There were a couple of recent posts in the forum asking what GAT was and how one gets started on using this, so I thought of writing a post to cover the answers.
Let’s just take one aspect: Say for example architecting the data access in software solutions developed at your company.
You might define whether it be using CRUD operations or using an ORM. Once you decide on the architecture you want all your developers to follow that methodology along with the best practices.
One way that you give guidance to your developers is through writing a document with all the relevant guidelines. Another option that you could do is build a utility that let’s the developer walk through a wizard which would then generate the skeleton or handle most of the mundane things like writing the insert, update sp’s and related .NET code.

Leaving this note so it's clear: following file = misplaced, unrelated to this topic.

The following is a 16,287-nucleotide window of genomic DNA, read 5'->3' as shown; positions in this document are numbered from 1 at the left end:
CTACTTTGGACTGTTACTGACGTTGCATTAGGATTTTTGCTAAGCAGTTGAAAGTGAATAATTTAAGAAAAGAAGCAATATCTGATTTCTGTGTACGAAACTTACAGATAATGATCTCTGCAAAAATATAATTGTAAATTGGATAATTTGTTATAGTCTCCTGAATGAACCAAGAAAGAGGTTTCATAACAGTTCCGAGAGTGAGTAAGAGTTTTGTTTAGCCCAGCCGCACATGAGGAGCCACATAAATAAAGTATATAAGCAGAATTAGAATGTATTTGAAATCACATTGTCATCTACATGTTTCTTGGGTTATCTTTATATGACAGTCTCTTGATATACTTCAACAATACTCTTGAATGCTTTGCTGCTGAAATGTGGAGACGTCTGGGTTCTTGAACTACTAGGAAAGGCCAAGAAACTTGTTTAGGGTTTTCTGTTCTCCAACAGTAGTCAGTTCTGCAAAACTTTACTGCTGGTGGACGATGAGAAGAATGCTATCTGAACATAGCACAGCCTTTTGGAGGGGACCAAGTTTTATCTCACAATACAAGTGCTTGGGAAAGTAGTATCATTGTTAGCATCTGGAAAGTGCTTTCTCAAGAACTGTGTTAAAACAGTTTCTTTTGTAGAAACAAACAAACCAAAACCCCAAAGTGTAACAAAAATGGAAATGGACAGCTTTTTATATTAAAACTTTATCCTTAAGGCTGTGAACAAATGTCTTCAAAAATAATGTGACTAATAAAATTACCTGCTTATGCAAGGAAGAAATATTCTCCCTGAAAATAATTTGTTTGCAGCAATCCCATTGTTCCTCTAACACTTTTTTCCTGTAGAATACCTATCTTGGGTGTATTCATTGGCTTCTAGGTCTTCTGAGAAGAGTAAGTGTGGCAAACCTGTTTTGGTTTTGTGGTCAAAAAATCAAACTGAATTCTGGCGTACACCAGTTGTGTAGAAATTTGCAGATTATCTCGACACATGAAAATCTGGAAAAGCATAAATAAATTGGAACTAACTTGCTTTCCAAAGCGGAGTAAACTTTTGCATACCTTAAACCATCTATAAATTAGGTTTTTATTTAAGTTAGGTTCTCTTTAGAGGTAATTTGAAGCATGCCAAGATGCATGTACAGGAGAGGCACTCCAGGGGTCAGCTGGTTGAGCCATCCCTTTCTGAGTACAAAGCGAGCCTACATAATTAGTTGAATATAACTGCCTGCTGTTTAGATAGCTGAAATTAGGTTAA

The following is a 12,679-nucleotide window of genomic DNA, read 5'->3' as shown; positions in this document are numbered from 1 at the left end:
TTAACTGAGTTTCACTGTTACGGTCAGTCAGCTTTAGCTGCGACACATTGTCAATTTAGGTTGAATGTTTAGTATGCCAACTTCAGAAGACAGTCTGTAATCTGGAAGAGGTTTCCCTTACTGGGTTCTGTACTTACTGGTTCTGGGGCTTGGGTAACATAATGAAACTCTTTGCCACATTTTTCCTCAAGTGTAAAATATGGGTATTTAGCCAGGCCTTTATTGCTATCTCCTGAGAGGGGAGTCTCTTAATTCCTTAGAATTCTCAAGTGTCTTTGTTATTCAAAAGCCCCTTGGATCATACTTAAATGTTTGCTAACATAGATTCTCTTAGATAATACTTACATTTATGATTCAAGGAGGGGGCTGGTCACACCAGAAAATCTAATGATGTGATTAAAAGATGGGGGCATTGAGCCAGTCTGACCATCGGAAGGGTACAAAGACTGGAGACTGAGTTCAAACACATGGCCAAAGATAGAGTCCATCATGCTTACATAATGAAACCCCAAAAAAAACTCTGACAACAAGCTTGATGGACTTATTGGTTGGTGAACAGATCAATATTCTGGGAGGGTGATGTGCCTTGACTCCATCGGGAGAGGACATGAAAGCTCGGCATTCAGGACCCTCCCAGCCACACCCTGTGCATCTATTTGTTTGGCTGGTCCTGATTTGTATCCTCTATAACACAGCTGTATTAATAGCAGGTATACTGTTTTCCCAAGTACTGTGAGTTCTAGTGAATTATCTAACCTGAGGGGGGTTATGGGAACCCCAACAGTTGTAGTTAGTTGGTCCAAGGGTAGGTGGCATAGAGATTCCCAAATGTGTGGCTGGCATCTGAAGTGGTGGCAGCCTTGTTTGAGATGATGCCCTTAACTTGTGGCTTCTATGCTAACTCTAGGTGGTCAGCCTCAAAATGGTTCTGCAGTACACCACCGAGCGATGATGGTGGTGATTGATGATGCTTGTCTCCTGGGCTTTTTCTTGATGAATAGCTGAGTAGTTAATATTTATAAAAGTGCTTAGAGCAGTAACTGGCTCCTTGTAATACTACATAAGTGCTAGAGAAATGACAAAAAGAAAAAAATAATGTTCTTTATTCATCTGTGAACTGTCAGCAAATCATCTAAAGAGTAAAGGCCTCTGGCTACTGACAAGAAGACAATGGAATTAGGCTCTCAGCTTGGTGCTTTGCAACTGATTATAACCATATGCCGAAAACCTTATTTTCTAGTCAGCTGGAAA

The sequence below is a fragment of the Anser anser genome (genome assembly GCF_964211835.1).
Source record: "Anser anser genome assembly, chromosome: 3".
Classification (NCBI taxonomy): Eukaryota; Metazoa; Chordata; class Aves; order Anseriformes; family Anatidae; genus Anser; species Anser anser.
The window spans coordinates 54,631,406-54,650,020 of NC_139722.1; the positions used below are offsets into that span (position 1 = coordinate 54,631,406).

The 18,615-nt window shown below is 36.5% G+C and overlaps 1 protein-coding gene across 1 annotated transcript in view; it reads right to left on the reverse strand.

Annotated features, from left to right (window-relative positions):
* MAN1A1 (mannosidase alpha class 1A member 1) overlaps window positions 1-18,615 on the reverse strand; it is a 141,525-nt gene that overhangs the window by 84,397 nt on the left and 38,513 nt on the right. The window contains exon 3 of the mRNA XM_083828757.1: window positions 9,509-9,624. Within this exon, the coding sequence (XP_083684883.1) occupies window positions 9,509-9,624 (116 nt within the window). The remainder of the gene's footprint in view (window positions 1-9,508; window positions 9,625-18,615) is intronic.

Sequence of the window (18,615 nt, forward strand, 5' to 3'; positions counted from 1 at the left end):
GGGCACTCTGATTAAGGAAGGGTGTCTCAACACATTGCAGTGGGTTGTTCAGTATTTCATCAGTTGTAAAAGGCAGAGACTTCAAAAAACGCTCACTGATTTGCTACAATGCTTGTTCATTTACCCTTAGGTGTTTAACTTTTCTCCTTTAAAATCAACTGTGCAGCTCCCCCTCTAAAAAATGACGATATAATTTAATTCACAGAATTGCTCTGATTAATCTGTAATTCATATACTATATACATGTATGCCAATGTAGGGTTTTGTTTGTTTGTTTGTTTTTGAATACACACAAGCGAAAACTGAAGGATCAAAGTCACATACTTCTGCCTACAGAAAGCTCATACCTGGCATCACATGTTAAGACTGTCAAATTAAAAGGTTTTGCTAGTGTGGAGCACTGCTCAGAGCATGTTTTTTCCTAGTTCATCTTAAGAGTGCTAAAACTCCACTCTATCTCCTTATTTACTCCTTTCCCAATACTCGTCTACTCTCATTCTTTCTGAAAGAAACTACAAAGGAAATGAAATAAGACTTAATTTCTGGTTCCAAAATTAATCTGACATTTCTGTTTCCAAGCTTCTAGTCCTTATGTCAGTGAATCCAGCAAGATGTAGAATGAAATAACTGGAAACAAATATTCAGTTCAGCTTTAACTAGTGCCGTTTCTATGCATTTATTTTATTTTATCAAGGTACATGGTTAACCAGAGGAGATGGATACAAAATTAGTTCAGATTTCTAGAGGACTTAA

Now building a utility like this takes a lot of time and effort, this is exactly where GAT fits in. It let’s you define the guidance to developers in an easier manner (than if you were to write your own) so that it becomes very easy for your developers to follow the guidance that you have defined. They don’t need to read long documents but can instead use the toolkit that you provide.
The best way to learn GAT is to practice it. Try out this HOL (Hands-On Lab: Data Client Application) which walks you through creating a guidance package for generating the data access classes as well as connecting them to a simple smart client.